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Tracking Charitable Contributions for Your Clients

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Over the last few years, as the economy continues to recover from one of the biggest recessions in modern history, the charitable donation industry has become quite big. However, the donation industry has become so popular that it has attracted many crooks who are running scam charities, with the only interest to steal money by misleading honest, hard-working people to make donations that ultimately aren’t tax deductible.

Recent Changes Due to Tax Reform

The Tax Cuts and Jobs Act (TCJA) made significant changes to charitable contributions. First and foremost, the increased standard deduction for 2019 to $12,200 for singles, $18,350 for heads of household, and $24,400 for couples married filing jointly or surviving spouses makes it difficult to claim charitable donations. However, that shouldn’t stop a taxpayer from being philanthropic and donating to their favorite charity, church or synagogue.

For those who are high-income earners or have enough deductions to itemize, making charitable donations has become even more valuable. Under the TCJA, a taxpayer can take a deduction for cash charitable donations totaling up to 60 percent of your adjusted gross income. The prior law limited cash charitable contributions to 50 percent, so this change could be favorable for anyone who is a high-income earner, or can itemize and has cash contributions.

In addition, the Pease limitation that phased out the benefits of charitable and other itemized deductions for high-income taxpayers was repealed. A high-income earner no longer has a deduction limit on charitable donations. In addition, the Urban-Brookings Tax Policy Center estimates there will be 21 million households that will lose the opportunity to itemize.

Helping Clients Track Contributions

According to Giving USA, in 2015, there were $373 billion donated to charitable organizations, with $264.58 billion donated by individuals. Yes, 71 percent of all donations were donated by individuals to charitable organizations, of which 20.10 percent were donated by hard-working, middle-class families and individuals who had an adjusted gross income between $45,000 and $100,000. These are the hard-working people looking for a tax deduction, who oftentimes get scammed by fictitious charities. What is even more frightening is that 50.5 percent of the $373 billion was donated between October and December, the holiday season.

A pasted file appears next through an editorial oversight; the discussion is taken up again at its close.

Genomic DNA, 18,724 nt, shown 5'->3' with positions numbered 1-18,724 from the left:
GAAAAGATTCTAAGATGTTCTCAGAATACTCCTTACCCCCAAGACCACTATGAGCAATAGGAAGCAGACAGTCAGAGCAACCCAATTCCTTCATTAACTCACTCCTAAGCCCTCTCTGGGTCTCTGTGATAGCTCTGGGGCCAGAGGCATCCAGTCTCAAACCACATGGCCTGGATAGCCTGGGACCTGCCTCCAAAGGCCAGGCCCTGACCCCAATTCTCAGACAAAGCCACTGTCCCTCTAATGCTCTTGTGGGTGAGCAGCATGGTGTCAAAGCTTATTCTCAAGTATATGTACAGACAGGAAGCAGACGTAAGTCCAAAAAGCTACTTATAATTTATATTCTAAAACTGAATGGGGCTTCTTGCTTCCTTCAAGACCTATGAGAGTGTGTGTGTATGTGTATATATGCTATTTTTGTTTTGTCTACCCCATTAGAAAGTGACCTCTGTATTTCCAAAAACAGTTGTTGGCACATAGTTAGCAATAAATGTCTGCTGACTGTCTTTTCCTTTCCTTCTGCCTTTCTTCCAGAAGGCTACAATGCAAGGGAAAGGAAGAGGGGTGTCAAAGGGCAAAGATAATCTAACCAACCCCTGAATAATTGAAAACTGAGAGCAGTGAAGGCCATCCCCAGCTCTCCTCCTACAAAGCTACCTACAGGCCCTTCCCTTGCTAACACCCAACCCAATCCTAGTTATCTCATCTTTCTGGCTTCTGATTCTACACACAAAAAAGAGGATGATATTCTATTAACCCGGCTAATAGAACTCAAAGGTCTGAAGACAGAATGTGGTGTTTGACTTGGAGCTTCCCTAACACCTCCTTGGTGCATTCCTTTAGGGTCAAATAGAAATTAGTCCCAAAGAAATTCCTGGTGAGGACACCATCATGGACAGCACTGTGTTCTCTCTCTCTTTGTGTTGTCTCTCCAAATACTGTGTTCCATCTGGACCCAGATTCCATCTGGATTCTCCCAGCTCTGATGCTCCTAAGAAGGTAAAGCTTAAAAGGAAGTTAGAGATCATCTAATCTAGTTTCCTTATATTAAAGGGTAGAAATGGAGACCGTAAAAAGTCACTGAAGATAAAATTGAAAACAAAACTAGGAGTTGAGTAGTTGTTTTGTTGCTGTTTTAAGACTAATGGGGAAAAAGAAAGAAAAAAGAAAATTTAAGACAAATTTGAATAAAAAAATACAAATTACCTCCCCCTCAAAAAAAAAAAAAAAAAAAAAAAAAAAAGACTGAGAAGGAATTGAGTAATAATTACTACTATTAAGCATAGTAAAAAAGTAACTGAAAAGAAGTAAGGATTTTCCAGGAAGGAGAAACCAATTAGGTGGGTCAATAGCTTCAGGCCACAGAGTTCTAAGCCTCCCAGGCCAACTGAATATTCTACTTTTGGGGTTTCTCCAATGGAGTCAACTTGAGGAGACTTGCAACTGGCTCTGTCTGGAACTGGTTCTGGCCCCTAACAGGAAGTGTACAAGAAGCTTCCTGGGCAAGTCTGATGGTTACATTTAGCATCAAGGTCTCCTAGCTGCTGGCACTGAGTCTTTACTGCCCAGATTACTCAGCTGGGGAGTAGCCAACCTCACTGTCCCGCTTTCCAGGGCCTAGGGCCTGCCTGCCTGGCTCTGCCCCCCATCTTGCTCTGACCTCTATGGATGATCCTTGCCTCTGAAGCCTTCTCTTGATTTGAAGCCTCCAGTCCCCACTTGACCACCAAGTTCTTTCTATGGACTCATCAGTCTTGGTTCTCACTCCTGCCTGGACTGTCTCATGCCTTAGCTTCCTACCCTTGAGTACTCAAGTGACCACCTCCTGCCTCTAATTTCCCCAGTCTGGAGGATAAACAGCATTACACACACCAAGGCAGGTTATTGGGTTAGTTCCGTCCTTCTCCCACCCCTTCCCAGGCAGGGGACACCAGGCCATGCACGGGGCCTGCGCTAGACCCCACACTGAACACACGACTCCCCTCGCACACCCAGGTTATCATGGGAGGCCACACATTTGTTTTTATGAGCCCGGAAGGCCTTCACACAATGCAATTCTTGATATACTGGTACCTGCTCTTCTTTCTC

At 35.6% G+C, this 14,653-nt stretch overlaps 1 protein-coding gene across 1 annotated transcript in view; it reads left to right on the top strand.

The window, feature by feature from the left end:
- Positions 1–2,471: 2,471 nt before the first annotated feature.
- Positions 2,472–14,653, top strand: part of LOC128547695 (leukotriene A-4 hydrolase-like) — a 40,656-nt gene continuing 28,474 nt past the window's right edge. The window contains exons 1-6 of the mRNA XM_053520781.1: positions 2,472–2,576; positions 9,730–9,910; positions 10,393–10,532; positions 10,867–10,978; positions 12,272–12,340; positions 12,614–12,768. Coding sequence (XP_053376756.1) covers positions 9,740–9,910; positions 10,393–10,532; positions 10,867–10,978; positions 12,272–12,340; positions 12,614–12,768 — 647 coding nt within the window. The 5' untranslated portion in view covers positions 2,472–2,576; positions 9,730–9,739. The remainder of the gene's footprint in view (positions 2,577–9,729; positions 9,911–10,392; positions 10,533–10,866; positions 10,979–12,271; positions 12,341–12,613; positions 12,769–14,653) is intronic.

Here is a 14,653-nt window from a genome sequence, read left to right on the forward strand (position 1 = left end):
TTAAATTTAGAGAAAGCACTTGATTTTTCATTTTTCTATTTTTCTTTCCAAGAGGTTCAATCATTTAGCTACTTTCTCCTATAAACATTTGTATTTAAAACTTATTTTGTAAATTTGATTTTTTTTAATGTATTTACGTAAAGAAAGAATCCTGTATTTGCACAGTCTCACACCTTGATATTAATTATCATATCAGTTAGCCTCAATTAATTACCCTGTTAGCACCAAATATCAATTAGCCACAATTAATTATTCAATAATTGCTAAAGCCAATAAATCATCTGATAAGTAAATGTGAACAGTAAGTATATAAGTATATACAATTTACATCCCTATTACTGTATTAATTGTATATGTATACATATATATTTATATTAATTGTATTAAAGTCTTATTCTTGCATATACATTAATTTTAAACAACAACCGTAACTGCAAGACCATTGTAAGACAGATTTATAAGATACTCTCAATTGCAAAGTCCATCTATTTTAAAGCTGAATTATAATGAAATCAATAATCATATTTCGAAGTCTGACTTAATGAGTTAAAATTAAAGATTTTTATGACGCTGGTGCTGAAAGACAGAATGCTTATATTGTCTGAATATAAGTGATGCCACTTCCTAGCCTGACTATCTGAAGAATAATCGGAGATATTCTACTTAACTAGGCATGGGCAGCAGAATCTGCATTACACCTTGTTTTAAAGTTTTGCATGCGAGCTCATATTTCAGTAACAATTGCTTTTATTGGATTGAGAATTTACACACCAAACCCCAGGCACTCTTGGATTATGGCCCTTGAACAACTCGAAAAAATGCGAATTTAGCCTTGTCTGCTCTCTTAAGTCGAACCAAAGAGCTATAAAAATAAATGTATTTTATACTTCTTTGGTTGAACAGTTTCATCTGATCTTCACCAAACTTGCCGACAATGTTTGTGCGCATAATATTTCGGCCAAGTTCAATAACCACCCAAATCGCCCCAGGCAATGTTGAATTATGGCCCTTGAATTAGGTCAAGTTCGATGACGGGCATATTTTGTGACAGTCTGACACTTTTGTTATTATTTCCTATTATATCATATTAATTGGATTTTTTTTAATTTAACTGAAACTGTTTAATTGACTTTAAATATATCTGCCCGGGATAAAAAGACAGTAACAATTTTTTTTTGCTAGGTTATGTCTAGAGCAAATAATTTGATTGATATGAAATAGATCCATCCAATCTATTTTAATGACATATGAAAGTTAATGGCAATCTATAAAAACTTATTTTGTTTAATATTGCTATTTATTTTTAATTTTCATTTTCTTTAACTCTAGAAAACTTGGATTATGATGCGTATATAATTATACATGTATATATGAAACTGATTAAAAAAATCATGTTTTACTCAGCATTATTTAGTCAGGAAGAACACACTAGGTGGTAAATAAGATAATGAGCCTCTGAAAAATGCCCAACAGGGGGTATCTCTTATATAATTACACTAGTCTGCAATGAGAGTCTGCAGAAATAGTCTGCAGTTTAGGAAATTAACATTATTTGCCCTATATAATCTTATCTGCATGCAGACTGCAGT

As a result, you can help your clients not only track their charitable donations – making sure they have all the necessary recordkeeping for their tax deduction – but also help protect them from donating to organizations that aren’t qualified. The IRS only allows tax deductions for donations made to approved 501(c)3 charitable organizations, churches, synagogues, nonprofit volunteer fire companies and war veteran organizations. If a donation is made to a charity that isn’t a qualified charitable organization, the taxpayer will lose their tax deduction, regardless how big or small the amount may be. A good option is to consult with your clients before they make any donations, including asset donations, and inform them that they should research the organization to make sure it’s on the IRS approved exempt organization list. The IRS Exempt Organization Select Check tool can be accessed on the IRS website. It takes just a few minutes, but that can make a big difference to your clients’ bottom line tax liability.

There are also a few tax regulations that taxpayers should be aware of before offering a contribution. First, recordkeeping is important, particularly when non-cash items are donated. A taxpayer generally takes a deduction for the fair market value of the item, so establishing the value is imperative, particularly when the donated item is worth more than $5,000. In such an instance, a written appraisal from an independent qualified appraiser is necessary to establish fair market value.